Since her husband also works full time at a cattle feed company, Sara takes on a lot of responsibility for the cattle. During a typical day, she drops her two daughters off at school and takes her little boy with her to check on the cattle farms. They are lucky to be able to hire someone to help feed and check on their cattle at their farm near Lincoln, Illinois. Their cattle live outdoors year round. They own about 5 bulls to breed with their cows, which is done naturally (without artificial insemination). The cows are bred to have calves that are small in size, and so the cow usually has no difficulty giving birth to her calf. First time mothers sometimes need help bonding with their calf. Sara pays close attention to these cows who are about to give birth for the first time. She wants to see the cow get up and lick the calf right after it is born, to know that the calf is her baby. The calf should stand up about 15 minutes after it is born to nurse.
The calves drink their mothers’ milk for about 6 months. When they are 3 months old, they are introduced to solid food, so that the weaning process is easier for them. After the calves are weaned, they are sold to a finishing farm, where they grow and gain weight before they are sold for beef production.
We got off the bus at the Adams farm near Sandwich, Illinois. The Adams family have been raising beef cattle for almost 60 years, along with raising crops. Their herd has 59 beef cows. Alan Adams used to think that he didn’t need to communicate with consumers. He was content to raise beef cattle as his family had been doing for years without taking the time to connect with moms like us. He changed his mind, however, and has taken a very active role in the City Moms program as he realized the importance of connecting with consumers. He took the time to talk with us about breeding, antibiotics, hormones and manure management on that Saturday morning.
Unlike Sara, Alan does live on his farm in close proximity to his cattle. The Adams family has several barns, and the cattle live in the barns during the winter. Around May 1, they are let out to pasture. The cows spend the summer grazing in the pastures with their calves beside them. While the Adams do lease some land, they also own much of their farmland. They use two bulls to breed their cows, and to breed their heifers (first time mothers-to-be), they use artificial insemination. Just as Sara does, they make sure to breed the cows to have smaller calves so that calving goes smoothly.
While farming may look a little different when comparing Sara’s farms to Alan’s, they also have many things in common. They are both caring farmers who have a love for livestock and take care of their animals’ needs to provide quality beef to consumers like you and me.
During the season of Lent, church tradition bans the word “Alleluia” during worship. Lent is a time of reflection and repentance. In choir rehearsals, however, we are already singing “Alleluia” in preparation for Easter. Not only that, but we are also rehearsing with the brass choir.
On Wednesdays during Lent, we go to church for a Lenten supper and worship. Ed has been meeting us at church after work, so I have the responsibility of bringing his trombone to church for rehearsal. He doesn’t want it to sit in the cold car because that affects the tuning of the trombone. This past Wednesday, I brought his trombone into the building and set it on the floor under the coat rack.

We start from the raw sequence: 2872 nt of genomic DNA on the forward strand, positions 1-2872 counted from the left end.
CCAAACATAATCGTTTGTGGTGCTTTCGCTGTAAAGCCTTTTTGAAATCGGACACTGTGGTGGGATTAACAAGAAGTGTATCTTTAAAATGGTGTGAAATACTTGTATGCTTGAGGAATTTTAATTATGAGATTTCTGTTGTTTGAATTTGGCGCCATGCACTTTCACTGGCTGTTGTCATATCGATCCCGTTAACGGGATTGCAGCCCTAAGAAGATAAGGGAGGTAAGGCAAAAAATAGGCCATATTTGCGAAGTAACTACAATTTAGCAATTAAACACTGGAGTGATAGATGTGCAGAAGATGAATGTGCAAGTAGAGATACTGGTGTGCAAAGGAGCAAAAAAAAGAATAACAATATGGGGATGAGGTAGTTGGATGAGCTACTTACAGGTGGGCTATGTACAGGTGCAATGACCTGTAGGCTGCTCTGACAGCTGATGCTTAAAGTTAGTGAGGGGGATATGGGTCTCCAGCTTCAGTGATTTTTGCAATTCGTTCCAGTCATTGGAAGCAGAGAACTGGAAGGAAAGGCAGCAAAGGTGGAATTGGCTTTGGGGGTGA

We went into the gym to eat Chicago style hot dogs and macaroni and cheese. (We eat well on Wednesdays!) After our worship, Ed went out by the coat rack to get his trombone for rehearsal. He came over to me, and said he found his music folder, but where was his trombone? I was a little irritated (as wives tend to be with husbands) as I told him it was right by his music. I mean, seriously, how could you not see a trombone?
I took him to the place where I had put his trombone AND IT WAS GONE!
Since our church also has a school, we thought maybe the band director had taken the trombone and put it somewhere safe. We ran all over the church and school looking for it, while our pastor made some phone calls. No one knew where Ed’s trombone has disappeared to. I finally took the girls home while Ed went to choir.
We hadn’t been home for long when the pastor called. Ed’s trombone was found…in the kitchen pantry! The after-school care teacher had thought it was a kid’s trombone, and put it in the pantry for safe keeping. What a relief! (Dare I say…Alleluia!) Pastor took the trombone to Ed and he was able to rehearse his brass piece with the choir.
Easter is coming soon, and I think we’ll be ready!
A couple of weeks ago, Lily and Emmy were able to volunteer for a research project. This research, through Rush University Medical Center, is to help fight a rare neurological disease called Niemann-Pick Type C. Lily and Emmy were part of a control group of normal, healthy children. The researchers attached sensors to several places on the girls’ bodies to measure their gait and movements. By measuring how a typical child moves, they hope to see how an experimental drug for Nieman-Pick disease is working with children who have this rare disease. The researcher that worked with us told me that there is a lot of information about how a typical adult moves, but there is not as much information about the movements of children.
By measuring how much typical children sway as they walk, how fast they walk, how much they move when standing still and other information, will help researchers to know what is normal movement for children of different ages. This information will be compared to the movements of children with Niemann-Pick C disease.
Specifically, we hope this research will help Hayley, a young girl who lives in our area. She was diagnosed with Niemann-Pick when she was 11. We don’t know Hayley personally, but we learned more about her condition in an article featuring her in the Chicago Tribune.
Hayley has a rare genetic disorder called Niemann-Pick Disease Type C, often dubbed childhood Alzheimer’s because its symptoms are similar to those of adult dementia, though it’s not the same disease. Memory, speech and mobility fade. It gets harder to eat and drink unaided. There is no treatment approved by the Food and Drug Administration, and young children with the disorder typically don’t live past their teens. Chicago Tribune, February 8, 2016Read more here.
During the weekend of research (which was hosted by our church), information was collected from 40 children! It was such an easy thing for these kids to give up some of their time to help others. Not only that, but I think the kids had fun participating in scientific research. It was a great experience, and I hope it will be beneficial to Hayley and other children with Niemann-Pick Type C.